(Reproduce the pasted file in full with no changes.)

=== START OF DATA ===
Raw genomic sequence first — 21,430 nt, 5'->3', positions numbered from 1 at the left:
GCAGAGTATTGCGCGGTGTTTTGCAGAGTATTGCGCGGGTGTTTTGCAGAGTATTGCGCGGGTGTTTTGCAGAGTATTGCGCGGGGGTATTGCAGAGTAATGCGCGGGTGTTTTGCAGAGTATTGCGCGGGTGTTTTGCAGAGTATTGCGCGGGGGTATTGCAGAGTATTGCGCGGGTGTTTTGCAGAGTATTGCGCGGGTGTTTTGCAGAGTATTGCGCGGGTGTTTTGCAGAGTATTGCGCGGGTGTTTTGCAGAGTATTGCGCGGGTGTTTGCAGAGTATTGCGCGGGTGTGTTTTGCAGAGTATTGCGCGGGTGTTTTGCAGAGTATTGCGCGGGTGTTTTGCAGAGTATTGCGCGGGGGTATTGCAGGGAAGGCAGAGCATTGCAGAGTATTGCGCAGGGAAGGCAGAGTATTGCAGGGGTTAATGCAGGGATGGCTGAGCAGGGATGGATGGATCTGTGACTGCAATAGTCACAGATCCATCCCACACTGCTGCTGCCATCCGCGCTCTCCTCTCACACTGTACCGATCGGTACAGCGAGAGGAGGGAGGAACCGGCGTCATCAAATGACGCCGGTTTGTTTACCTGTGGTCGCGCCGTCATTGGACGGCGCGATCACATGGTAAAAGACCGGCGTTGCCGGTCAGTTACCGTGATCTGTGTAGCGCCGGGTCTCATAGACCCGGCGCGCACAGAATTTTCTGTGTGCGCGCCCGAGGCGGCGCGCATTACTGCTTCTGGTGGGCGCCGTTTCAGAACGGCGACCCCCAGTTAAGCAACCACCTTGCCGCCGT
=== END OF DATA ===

Raw genomic sequence first — 21,430 nt, 5'->3', positions numbered from 1 at the left:
GCAGAGTATTGCGCGGTGTTTTGCAGAGTATTGCGCGGGTGTTTTGCAGAGTATTGCGCGGGTGTTTTGCAGAGTATTGCGCGGGGGTATTGCAGAGTAATGCGCGGGTGTTTTGCAGAGTATTGCGCGGGTGTTTTGCAGAGTATTGCGCGGGGGTATTGCAGAGTATTGCGCGGGTGTTTTGCAGAGTATTGCGCGGGTGTTTTGCAGAGTATTGCGCGGGTGTTTTGCAGAGTATTGCGCGGGTGTTTTGCAGAGTATTGCGCGGGTGTTTGCAGAGTATTGCGCGGGTGTGTTTTGCAGAGTATTGCGCGGGTGTTTTGCAGAGTATTGCGCGGGTGTTTTGCAGAGTATTGCGCGGGGGTATTGCAGGGAAGGCAGAGCATTGCAGAGTATTGCGCAGGGAAGGCAGAGTATTGCAGGGGTTAATGCAGGGATGGCTGAGCAGGGATGGATGGATCTGTGACTGCAATAGTCACAGATCCATCCCACACTGCTGCTGCCATCCGCGCTCTCCTCTCACACTGTACCGATCGGTACAGCGAGAGGAGGGAGGAACCGGCGTCATCAAATGACGCCGGTTTGTTTACCTGTGGTCGCGCCGTCATTGGACGGCGCGATCACATGGTAAAAGACCGGCGTTGCCGGTCAGTTACCGTGATCTGTGTAGCGCCGGGTCTCATAGACCCGGCGCGCACAGAATTTTCTGTGTGCGCGCCCGAGGCGGCGCGCATTACTGCTTCTGGTGGGCGCCGTTTCAGAACGGCGACCCCCAGTTAAGCAACCACCTTGCCGCCGT